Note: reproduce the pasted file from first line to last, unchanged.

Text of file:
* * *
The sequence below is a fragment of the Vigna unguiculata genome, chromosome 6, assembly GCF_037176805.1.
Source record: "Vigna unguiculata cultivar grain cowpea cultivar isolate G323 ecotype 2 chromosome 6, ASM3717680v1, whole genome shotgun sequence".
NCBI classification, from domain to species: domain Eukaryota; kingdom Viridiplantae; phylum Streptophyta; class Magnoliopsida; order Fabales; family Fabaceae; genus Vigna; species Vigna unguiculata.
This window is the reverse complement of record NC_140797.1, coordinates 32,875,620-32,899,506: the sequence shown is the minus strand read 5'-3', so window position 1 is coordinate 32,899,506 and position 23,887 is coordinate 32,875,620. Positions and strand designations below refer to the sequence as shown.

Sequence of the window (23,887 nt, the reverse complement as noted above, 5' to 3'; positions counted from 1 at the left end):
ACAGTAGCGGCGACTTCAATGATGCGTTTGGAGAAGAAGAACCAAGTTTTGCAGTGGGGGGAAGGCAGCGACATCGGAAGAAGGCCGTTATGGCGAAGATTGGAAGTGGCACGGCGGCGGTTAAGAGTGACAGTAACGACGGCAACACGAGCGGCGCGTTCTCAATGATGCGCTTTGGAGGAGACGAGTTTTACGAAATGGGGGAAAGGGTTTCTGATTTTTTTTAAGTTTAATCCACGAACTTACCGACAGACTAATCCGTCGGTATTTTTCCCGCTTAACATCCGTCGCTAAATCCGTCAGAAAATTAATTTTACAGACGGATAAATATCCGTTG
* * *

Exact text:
The sequence below is a fragment of the Vigna unguiculata genome, chromosome 6, assembly GCF_037176805.1.
Source record: "Vigna unguiculata cultivar grain cowpea cultivar isolate G323 ecotype 2 chromosome 6, ASM3717680v1, whole genome shotgun sequence".
NCBI classification, from domain to species: domain Eukaryota; kingdom Viridiplantae; phylum Streptophyta; class Magnoliopsida; order Fabales; family Fabaceae; genus Vigna; species Vigna unguiculata.
This window is the reverse complement of record NC_140797.1, coordinates 32,875,620-32,899,506: the sequence shown is the minus strand read 5'-3', so window position 1 is coordinate 32,899,506 and position 23,887 is coordinate 32,875,620. Positions and strand designations below refer to the sequence as shown.

Sequence of the window (23,887 nt, the reverse complement as noted above, 5' to 3'; positions counted from 1 at the left end):
ACAGTAGCGGCGACTTCAATGATGCGTTTGGAGAAGAAGAACCAAGTTTTGCAGTGGGGGGAAGGCAGCGACATCGGAAGAAGGCCGTTATGGCGAAGATTGGAAGTGGCACGGCGGCGGTTAAGAGTGACAGTAACGACGGCAACACGAGCGGCGCGTTCTCAATGATGCGCTTTGGAGGAGACGAGTTTTACGAAATGGGGGAAAGGGTTTCTGATTTTTTTTAAGTTTAATCCACGAACTTACCGACAGACTAATCCGTCGGTATTTTTCCCGCTTAACATCCGTCGCTAAATCCGTCAGAAAATTAATTTTACAGACGGATAAATATCCGTTG